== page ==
Past Weekly Shabbat Message
Rabbi Dovid Saks
(Torah Portion Tetzaveh) Criminal Minds!
Early this week the Jerusalem Post reported that a car bomb exploded in a residential section of Petach Tikva, Israel. A woman awakened by the blast, ran to her sixth floor balcony and saw a car torn apart by the explosion and engulfed in flames. Stuck in the car was a man screaming out repeatedly, ‘Shma Yisrael Hashem Elokainu Hashem Echad,’ until his voice became silent when he was horrifically burned alive on the street below.
The police assume that the explosion was not a targeted mob hit or an act of terror, rather the two men in the car were mobsters transporting the bomb to plant it at another site when it detonated prematurely. This is known as a, “mob work accident.” My first reaction to this report was that here we have a person caught up in mob activity – yet at his final dying moments he declared his allegiance to the Almighty. This seemed quite contradictory.
However, upon further reflection, a Mishna in Ethics of our Fathers came to mind, which advises us, “Repent moments before you pass on.” It appears that this criminally involved person seized an opportunity to declare G-d’s unity and express his remorse before he expired – something that many who live upstanding lives do not merit doing. How is it that a person, part of the “underworld crime scene,” can express his connection to the Almighty, while allegedly in the midst of transporting a bomb to injure and kill others?
Our sages tell us something fascinating. “Everyone prays for G-d’s assistance and protection – even a Ganov - a robber while he is the midst of carrying out his thievery –calls out to G-d to protect him from getting caught!
We see that prayers can be on the mind and lips of a criminal – hence, when faced with the catastrophe the declaration of ‘Shema Yisroel,’ was not so foreign to his lips.
I recently met a non-Jewish person who is involved in a 12 step recovery program. He shared with me that his approach to life is basically, ‘Survival of the fittest.’ He continued, “I steal all the time, and the only regret I have is that I got caught. I don’t care in the slightest that I took other people’s property.”
This person is comfortable with the dictum, “What is yours is mine and what is mine is mine.” Ethics of our Fathers classifies this approach to the wicked. Someone with this approach has no regret or remorse for stealing and G-d and prayer are out of the picture.
To be honest, I was quite surprised by his straightforwardness and skewed ideology, and I began to explain and describe to him the pain and feeling of violation of one who has been burglarized. I related how terrible my son and daughter in law felt and how difficult it was for them when recently their apartment had been broken into and ransacked with money and precious items stolen.
I also explained to him that the main reason G-d flooded the world in the time of Noach was because thievery was rampant. G-d also destroyed the cities of Sedom and Amorah because of their widespread corruption. Society and people cannot survive without rules. He listened respectfully and thanked me for the perspective. It seemed to be the first time basic ideas of morality and taking the feelings of others into account was explained or presented to him.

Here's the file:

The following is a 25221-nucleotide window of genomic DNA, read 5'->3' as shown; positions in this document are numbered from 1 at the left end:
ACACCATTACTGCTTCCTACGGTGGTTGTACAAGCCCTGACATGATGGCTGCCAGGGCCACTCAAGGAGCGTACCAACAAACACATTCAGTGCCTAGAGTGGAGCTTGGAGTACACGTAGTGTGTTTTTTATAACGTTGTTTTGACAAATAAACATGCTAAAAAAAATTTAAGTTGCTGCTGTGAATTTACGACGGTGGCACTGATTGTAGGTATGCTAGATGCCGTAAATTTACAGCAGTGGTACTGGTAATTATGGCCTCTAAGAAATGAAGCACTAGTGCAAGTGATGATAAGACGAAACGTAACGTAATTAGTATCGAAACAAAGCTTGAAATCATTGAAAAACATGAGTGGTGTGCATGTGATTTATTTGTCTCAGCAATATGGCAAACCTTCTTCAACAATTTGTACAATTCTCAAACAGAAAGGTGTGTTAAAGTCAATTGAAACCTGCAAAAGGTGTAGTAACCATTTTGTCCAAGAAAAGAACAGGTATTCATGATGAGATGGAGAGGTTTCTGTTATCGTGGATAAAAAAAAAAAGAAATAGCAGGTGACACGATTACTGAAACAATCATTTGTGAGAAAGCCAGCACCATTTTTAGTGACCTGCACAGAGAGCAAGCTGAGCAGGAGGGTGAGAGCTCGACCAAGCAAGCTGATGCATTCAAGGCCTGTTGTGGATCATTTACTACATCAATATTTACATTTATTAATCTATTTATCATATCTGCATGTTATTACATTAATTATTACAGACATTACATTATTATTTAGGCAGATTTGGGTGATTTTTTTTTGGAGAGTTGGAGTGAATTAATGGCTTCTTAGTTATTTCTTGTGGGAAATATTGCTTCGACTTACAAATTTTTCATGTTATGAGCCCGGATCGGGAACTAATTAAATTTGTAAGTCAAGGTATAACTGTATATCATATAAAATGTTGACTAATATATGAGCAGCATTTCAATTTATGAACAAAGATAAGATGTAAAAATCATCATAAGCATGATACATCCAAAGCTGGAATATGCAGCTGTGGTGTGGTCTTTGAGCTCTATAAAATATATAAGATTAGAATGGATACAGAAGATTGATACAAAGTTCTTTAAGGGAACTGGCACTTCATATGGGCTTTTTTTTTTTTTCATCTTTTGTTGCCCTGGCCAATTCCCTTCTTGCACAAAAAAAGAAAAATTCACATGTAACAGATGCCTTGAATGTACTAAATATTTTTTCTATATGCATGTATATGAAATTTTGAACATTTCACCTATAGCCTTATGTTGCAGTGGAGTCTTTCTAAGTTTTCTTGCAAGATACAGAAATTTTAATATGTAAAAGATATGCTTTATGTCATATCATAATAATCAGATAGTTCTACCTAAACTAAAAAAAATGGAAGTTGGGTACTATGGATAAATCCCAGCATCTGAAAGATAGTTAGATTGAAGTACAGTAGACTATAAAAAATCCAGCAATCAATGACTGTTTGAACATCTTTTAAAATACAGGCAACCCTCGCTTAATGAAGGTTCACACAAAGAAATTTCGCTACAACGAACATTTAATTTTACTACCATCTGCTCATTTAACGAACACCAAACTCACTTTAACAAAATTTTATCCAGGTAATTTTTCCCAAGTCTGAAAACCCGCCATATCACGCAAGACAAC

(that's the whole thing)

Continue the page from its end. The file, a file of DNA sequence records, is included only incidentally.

In this Parsha, Moshe’s name is missing. Why is that? The Medrash explains that after the Jews sinned with the golden calf, G-d wished to destroy the nation and begin anew with Moshe. Moshe pleaded with G-d on behalf of the Jewish Nation and said, “If You destroy them, then erase my name from your Torah.” Moshe’s pleas were accepted and the nation was spared – yet G-d fulfilled Moshe’s condition in part – by eliminating his name from a single Parsha.
The famous Vilna Goan, points out that the Yahrtzait of Moshe always falls within the week that this portion of Tetzaveh is read. (This year it is on Friday.) Moshe’s name is hidden from this particular portion because he departed this world at this time of the year. Although G-d attests in the Torah that Moshe was His most devoted servant, Moshe placed himself and his destiny on a limb on behalf of the nation as a leader of the Jewish nation. This was an ultimate expression of selflessness.
Despite all of Moshe’s accolades, when he was giving an account of the expenditures of the Mishkan, he fell short, and couldn’t account for a certain amount of silver. The people began to suspect the devout Moshe of using public money for his personal use. Moshe ‘the suspect’ prayed to G-d that he recall where it was spent, and G-d granted his wish. It had been used for the hooks that held up the curtains of the courtyards. Moshe was thus cleared from all suspicion.
We are people intrinsically connected to the Almighty, with prayers continuously on our lips - from the greatest person to those who have fallen to the lowest levels. G-d is forever eager to hear from His children and He awaits and listens to us all!
Wishing you a restful, peaceful and inspirational Shabbos!
Rabbi Dovid Saks